A few months back, I wrote a post on “Difficult Characters.” It’s hard to imagine a more difficult character than John Knox—who in the words of Marie Macpherson, the author of The First Blast of the Trumpet (Knox Robinson Publishing, 2012) and the guest featured in my latest interview for New Books in Historical Fiction, gets credit for “banning Christmas, football on Sundays,” and more.
Knox was the driving force behind the Reformation in Scotland, the sixteenth-century version of a born-again Christian who fell under the spell of a charismatic preacher, George Wishart, and carried on his mentor’s crusade to reform the Scottish Church after Wishart was burned at the stake for heresy. In doing so, Knox risked coming to the same end, but he pressed on, undeterred, and eventually triumphed.
Committed zealots, indifferent to if not actively seeking martyrdom, are never comfortable for the rest of us. We might consider them the epitome of difficult characters. But for that very reason, they enliven our fiction. As readers, we get to admire their devotion despite the sneaking suspicion that we would be in their figurative gun sights if we ever ran into them in person. And the effort to understand them enhances our appreciation of the human condition as a whole—which is, ultimately, the purpose of fiction.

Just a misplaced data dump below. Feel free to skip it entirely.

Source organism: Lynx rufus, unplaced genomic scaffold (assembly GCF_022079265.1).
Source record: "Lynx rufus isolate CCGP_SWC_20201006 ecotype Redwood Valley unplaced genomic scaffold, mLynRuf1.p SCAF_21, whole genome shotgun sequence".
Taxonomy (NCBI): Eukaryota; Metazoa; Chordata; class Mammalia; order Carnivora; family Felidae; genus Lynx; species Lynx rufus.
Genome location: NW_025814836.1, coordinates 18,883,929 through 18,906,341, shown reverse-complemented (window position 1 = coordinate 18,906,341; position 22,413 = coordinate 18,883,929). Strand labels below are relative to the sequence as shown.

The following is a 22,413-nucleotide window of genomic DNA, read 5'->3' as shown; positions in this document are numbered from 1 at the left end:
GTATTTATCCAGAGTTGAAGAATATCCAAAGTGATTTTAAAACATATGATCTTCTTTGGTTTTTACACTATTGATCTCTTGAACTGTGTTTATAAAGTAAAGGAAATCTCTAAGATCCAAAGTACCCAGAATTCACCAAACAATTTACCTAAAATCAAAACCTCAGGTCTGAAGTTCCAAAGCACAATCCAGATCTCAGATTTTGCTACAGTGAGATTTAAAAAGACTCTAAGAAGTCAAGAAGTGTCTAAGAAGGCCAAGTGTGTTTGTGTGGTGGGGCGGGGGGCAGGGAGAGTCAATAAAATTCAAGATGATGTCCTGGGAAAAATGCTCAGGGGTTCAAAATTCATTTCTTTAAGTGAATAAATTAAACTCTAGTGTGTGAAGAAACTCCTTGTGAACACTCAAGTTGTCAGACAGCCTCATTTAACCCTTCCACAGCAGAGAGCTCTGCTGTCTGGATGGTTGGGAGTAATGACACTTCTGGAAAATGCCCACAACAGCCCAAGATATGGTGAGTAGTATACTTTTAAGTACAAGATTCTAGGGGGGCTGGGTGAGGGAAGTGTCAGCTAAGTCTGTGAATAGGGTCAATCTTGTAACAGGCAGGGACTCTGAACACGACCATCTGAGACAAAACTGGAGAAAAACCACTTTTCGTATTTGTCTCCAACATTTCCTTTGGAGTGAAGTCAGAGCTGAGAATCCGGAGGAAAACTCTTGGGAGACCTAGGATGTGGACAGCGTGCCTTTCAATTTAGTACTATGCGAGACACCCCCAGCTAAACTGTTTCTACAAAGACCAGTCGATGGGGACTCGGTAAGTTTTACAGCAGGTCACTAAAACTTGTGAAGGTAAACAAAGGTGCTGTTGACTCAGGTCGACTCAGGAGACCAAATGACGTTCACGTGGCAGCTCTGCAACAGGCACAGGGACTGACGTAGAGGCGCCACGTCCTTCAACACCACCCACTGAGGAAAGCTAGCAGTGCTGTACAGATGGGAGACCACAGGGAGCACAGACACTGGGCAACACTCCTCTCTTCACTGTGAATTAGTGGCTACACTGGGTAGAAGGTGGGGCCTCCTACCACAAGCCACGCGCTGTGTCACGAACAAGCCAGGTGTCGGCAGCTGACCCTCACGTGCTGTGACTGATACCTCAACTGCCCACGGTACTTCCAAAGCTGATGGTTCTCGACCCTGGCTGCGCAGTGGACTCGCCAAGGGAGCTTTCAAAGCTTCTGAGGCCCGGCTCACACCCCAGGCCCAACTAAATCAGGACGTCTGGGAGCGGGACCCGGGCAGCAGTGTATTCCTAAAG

John Knox left almost no information about his life before the age of thirty-three, when he was already a major figure in the Reformation. Perhaps he consciously or unconsciously imitated Jesus, of whose childhood and youth we know little. Perhaps he had something to hide. Perhaps he simply saw his own past as irrelevant to the overwhelming importance of his mission. We will never know. But Marie Macpherson has done a wonderful job of imagining Knox and his world.
You can find out all about her approach, the historical characters whose lives she re-creates (and in some cases re-imagines), and the research that went into her story by listening to our interview. As always, the podcasts are free to listen to and to download.
And for a quite separate interview exchange about Five Directions Press and Triskele Books, another writers’ cooperative based in the United Kingdom, see “Five Directions Press—Author Collectives I.” I will repost both sides of the exchange here next Friday.